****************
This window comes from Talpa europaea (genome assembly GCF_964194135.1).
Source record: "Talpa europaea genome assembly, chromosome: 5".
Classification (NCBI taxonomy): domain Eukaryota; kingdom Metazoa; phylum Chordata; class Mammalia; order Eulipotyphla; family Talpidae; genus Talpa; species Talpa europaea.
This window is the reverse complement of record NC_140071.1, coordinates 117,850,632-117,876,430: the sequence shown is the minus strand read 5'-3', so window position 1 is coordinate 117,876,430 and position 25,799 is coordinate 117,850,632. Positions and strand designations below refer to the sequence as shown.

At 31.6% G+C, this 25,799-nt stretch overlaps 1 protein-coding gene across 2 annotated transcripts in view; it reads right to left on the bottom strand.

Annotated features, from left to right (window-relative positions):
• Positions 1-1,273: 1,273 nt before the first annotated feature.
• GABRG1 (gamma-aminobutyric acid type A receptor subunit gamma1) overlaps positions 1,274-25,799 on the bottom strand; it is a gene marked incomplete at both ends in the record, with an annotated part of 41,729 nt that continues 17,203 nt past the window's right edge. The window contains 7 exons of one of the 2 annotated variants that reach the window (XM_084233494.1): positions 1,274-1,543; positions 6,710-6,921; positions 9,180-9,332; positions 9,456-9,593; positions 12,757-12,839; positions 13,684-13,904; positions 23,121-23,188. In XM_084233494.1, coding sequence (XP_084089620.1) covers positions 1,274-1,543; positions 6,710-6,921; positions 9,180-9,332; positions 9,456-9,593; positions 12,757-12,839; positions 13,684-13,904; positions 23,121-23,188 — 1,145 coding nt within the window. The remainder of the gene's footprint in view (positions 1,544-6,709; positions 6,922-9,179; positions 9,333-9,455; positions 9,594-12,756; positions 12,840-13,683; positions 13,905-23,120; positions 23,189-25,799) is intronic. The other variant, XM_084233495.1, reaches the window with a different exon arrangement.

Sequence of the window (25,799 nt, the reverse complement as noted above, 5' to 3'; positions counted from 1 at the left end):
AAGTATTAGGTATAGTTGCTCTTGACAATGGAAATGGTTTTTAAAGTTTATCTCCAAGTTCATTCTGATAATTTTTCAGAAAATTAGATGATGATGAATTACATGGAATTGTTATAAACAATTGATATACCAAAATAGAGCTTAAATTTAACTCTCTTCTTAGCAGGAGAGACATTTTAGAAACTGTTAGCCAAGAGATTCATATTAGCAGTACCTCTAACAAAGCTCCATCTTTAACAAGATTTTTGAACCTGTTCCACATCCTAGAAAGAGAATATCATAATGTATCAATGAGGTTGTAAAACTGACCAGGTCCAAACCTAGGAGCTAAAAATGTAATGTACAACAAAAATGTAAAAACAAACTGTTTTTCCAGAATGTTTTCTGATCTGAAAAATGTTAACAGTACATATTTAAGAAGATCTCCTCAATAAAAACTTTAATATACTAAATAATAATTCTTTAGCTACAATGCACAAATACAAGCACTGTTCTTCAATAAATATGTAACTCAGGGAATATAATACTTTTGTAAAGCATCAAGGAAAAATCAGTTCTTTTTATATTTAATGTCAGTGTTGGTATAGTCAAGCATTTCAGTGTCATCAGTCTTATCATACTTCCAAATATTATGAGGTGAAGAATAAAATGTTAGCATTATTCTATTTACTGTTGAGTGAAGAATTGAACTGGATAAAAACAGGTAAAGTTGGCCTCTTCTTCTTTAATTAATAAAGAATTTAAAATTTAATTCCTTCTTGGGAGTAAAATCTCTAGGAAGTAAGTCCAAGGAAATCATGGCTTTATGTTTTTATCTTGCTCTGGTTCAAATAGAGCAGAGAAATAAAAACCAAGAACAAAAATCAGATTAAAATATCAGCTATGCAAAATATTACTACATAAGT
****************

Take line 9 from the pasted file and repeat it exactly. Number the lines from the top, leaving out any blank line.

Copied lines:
Sequence of the window (25,799 nt, the reverse complement as noted above, 5' to 3'; positions counted from 1 at the left end):